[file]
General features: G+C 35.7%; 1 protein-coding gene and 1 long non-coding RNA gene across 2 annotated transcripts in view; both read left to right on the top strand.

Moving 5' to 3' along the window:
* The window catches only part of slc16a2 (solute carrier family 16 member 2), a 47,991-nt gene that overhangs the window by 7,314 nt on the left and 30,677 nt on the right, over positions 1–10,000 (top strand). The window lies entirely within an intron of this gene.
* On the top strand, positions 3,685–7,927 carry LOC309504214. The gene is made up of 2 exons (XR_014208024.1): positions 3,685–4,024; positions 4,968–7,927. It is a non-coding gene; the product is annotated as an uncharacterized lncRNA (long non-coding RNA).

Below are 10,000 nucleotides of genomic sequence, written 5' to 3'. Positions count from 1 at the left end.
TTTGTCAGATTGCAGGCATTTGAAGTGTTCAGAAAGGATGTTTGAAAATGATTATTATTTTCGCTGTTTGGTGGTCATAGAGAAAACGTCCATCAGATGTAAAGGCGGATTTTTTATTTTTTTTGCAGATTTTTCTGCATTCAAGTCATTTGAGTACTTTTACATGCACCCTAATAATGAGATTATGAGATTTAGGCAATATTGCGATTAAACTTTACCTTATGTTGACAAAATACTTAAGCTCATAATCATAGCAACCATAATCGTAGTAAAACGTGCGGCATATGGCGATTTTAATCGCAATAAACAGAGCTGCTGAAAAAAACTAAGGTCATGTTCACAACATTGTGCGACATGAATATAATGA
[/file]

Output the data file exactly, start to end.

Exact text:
General features: G+C 35.7%; 1 protein-coding gene and 1 long non-coding RNA gene across 2 annotated transcripts in view; both read left to right on the top strand.

Moving 5' to 3' along the window:
* The window catches only part of slc16a2 (solute carrier family 16 member 2), a 47,991-nt gene that overhangs the window by 7,314 nt on the left and 30,677 nt on the right, over positions 1–10,000 (top strand). The window lies entirely within an intron of this gene.
* On the top strand, positions 3,685–7,927 carry LOC309504214. The gene is made up of 2 exons (XR_014208024.1): positions 3,685–4,024; positions 4,968–7,927. It is a non-coding gene; the product is annotated as an uncharacterized lncRNA (long non-coding RNA).

Below are 10,000 nucleotides of genomic sequence, written 5' to 3'. Positions count from 1 at the left end.
TTTGTCAGATTGCAGGCATTTGAAGTGTTCAGAAAGGATGTTTGAAAATGATTATTATTTTCGCTGTTTGGTGGTCATAGAGAAAACGTCCATCAGATGTAAAGGCGGATTTTTTATTTTTTTTGCAGATTTTTCTGCATTCAAGTCATTTGAGTACTTTTACATGCACCCTAATAATGAGATTATGAGATTTAGGCAATATTGCGATTAAACTTTACCTTATGTTGACAAAATACTTAAGCTCATAATCATAGCAACCATAATCGTAGTAAAACGTGCGGCATATGGCGATTTTAATCGCAATAAACAGAGCTGCTGAAAAAAACTAAGGTCATGTTCACAACATTGTGCGACATGAATATAATGA